5. Opt-out of processing—a Virginia resident can opt-out of personal data processing for targeted advertising, the sale of personal data, or profiling to further decisions that have legal or other significant impact on the consumer.[1]

Consumers can make these requests twice a year. Upon a consumer’s request, the data controller must:

(i) accept or decline the request and respond to the consumer within 45 days of receipt of the request [just like under CCPA];

(ii) provide an appeal right to consumers for controller’s refusal to take action on a request; and

(iii) provide consumers a mechanism to submit complaints to Virginia’s Attorney General.[2]

What responsibilities do data controllers have versus processors?

Borrowing a fundamental concept from the GDPR, the VCDPA distinguishes between obligations applicable to controllers and those applicable to “processors,” or those entities that process personal information on behalf of the controller. In short, a processor must adhere to the instructions of a controller (the entity with a direct relationship to the data subject, in this case a Virginia resident) and aid the controller in meeting the controller’s obligations under the Act. A controller, on the other hand, must abide by the remaining obligations under the Act. Specifically, data controllers must:

  • Limit the collection of personal data to what is adequate, relevant, and reasonably necessary for the purposes for which such data is processed.
  • Implement administrative, technical, and physical safeguards to protect the confidentiality of personal data.
  • Data controllers cannot process certain sensitive data (including data that contains racial, genetic, or geolocation data, for example) without obtaining the consumer’s consent.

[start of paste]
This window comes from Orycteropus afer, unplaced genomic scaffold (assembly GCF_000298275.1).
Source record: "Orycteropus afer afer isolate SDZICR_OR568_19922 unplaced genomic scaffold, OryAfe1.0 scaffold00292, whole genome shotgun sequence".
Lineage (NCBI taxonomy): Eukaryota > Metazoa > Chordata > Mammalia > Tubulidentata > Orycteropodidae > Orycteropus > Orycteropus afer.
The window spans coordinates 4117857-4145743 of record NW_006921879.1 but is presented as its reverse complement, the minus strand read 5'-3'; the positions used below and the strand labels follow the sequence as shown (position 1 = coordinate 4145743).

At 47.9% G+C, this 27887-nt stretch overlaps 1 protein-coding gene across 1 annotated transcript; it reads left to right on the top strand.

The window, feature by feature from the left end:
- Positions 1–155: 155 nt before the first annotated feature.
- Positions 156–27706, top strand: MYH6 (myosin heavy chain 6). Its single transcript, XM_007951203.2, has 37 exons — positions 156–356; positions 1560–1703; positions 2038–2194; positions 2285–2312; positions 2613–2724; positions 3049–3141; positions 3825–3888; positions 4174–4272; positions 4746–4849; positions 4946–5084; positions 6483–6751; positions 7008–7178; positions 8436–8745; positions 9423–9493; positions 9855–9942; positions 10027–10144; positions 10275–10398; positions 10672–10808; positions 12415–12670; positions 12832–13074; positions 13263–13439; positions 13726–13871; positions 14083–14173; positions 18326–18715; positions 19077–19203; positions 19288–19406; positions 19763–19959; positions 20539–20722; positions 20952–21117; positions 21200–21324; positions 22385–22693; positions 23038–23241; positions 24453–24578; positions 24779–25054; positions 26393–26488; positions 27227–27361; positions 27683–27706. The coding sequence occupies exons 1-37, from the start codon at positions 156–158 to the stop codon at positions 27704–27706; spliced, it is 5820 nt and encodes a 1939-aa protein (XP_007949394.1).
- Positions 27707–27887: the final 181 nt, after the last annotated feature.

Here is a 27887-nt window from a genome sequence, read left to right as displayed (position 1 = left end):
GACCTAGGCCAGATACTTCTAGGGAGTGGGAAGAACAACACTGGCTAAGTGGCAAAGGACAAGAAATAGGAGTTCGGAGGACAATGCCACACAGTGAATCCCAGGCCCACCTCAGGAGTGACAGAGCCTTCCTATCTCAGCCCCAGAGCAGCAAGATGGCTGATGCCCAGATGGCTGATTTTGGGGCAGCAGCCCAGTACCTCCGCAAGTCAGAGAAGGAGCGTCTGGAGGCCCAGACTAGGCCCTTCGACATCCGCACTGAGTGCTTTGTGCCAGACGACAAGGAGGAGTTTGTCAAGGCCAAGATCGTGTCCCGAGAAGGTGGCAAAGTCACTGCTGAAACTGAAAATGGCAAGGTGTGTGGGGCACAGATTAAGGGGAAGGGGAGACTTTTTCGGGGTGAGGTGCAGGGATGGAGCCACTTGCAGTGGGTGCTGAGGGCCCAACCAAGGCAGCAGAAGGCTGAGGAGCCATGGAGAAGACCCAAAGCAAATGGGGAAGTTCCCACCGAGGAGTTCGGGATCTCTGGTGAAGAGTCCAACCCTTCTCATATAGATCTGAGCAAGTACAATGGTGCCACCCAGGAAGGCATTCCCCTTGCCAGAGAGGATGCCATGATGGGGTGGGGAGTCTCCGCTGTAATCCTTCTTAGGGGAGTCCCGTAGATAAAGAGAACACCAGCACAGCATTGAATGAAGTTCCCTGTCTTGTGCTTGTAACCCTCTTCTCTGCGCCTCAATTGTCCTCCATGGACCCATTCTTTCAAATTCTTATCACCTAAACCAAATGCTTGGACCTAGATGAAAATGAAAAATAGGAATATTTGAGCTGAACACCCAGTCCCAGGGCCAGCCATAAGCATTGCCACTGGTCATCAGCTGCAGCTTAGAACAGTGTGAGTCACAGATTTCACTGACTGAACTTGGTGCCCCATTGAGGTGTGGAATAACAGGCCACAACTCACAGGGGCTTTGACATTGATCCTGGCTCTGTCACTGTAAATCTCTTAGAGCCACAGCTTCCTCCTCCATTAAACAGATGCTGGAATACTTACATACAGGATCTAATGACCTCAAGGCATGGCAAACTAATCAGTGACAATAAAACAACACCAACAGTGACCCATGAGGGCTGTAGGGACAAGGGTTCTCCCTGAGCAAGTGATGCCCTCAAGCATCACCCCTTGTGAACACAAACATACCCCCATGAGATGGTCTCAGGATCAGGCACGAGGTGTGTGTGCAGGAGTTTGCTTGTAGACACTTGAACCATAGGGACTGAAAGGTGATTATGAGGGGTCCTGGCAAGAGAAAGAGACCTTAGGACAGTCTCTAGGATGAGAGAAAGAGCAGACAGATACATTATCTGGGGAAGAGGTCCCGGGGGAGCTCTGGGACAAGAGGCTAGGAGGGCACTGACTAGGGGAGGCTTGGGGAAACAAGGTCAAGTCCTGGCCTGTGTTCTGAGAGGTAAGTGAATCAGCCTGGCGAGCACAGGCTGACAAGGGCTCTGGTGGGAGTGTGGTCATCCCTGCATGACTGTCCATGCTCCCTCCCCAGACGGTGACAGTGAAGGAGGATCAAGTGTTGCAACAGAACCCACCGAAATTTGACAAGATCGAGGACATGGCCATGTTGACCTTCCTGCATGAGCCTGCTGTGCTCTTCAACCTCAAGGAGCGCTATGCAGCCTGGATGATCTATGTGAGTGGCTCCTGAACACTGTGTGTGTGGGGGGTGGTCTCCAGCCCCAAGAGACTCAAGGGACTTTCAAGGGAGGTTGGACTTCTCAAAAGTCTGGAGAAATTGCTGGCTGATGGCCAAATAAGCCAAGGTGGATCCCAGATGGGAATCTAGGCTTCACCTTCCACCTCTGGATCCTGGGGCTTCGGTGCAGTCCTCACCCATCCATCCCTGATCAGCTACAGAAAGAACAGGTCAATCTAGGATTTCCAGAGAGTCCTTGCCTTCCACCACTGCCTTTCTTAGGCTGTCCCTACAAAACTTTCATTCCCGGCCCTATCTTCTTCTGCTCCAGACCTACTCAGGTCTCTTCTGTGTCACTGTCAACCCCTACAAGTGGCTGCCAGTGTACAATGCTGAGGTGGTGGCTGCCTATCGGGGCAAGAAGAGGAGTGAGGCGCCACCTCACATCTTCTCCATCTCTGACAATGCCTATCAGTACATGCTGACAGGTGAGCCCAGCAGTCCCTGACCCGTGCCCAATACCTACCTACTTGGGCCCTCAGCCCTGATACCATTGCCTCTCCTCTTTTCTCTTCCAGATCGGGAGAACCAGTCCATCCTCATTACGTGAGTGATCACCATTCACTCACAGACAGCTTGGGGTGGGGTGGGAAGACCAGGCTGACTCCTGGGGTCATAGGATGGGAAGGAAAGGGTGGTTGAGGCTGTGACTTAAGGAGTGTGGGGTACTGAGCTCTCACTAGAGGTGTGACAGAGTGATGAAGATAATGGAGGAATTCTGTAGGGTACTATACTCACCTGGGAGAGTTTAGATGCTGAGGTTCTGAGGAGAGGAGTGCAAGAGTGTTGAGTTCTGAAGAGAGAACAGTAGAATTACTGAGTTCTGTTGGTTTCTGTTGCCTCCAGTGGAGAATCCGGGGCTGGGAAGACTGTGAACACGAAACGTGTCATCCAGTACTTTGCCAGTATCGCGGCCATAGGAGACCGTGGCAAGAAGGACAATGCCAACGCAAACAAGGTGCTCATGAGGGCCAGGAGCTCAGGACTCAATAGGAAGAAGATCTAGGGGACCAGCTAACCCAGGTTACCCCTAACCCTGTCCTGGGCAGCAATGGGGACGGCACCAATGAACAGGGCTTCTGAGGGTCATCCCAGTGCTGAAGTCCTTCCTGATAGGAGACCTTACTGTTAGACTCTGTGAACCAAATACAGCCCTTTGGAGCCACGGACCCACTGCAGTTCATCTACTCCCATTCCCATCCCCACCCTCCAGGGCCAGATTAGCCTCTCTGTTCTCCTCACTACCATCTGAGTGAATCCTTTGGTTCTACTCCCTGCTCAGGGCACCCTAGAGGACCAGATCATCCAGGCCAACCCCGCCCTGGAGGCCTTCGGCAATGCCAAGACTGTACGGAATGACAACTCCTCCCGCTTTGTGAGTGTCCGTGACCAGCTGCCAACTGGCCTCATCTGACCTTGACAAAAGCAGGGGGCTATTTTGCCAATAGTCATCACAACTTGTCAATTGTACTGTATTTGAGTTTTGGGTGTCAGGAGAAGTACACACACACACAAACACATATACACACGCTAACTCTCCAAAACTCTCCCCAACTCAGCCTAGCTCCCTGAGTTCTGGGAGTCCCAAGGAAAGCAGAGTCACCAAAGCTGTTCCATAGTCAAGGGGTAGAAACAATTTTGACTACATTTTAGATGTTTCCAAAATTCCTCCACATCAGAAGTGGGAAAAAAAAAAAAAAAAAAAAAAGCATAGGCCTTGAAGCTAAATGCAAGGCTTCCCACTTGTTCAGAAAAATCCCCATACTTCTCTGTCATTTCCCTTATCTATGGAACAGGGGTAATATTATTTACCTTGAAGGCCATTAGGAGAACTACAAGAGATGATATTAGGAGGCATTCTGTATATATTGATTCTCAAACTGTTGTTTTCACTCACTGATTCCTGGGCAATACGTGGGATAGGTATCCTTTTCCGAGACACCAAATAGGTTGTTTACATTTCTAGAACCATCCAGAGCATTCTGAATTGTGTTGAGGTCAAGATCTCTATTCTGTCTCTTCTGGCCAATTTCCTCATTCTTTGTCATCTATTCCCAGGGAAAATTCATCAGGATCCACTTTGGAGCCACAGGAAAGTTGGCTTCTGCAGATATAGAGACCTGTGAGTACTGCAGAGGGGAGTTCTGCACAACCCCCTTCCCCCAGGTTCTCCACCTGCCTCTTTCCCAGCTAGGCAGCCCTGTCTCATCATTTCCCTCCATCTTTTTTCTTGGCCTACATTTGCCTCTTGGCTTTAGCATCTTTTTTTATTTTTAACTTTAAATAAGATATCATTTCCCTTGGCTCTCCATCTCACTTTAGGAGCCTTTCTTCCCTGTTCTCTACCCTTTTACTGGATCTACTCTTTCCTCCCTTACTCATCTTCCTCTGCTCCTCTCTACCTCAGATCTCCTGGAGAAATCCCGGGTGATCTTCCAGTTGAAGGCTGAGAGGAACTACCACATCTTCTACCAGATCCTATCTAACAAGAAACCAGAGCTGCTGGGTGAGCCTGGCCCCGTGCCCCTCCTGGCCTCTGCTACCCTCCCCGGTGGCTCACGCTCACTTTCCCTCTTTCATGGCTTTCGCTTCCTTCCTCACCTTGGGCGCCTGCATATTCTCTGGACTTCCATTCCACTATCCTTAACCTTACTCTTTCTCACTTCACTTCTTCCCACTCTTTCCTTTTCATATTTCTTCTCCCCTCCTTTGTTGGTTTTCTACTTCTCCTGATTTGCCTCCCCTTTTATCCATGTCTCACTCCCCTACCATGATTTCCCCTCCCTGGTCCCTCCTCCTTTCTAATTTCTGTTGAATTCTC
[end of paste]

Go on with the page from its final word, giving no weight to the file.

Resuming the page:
• Provide meaningful privacy notices, provide notice and an opt-out right concerning any efforts to sell personal data or use it for targeted advertising, and provide a secure mechanism to allow consumers to exercise their consumer rights under the VCDPA. Consumers must be allowed to exercise their rights without needing to create an account with the data controller.
  • Contractually protect the confidentiality and privacy of personal data shared with data processors, whose role must be limited and circumscribed by such contracts.
  • Take reasonable efforts to ensure that any de-identified data cannot be re-identified or associated with a natural person and are not generally compelled to provide consumers with de-identified data.[3]

Does the Act provide exceptions or safe harbors?

Yes. The VCDPA states that nothing in the statute shall be construed to limit data controllers’ and processors’ ability to comply with federal, state, or local laws, prevent and detect security breaches and harassment, or assist third parties with such activities.[4] Additionally, neither data controllers nor processors are prohibited from collecting, using, or retaining data to conduct internal research to develop products and technology, or perform internal operations that are reasonably aligned with the expectations of the consumers, or reasonably anticipated based on the consumer’s existing relationship with the data controller.[5] Finally, data controllers are not liable for third-party controllers or processors’ actions to whom they disclose data if those third parties commit violations and the controller or processor lacked actual knowledge that the recipient of the data intended to violate the Act. Data controllers and processors do, however, have the burden to show that they meet any safe harbor or exception.[6]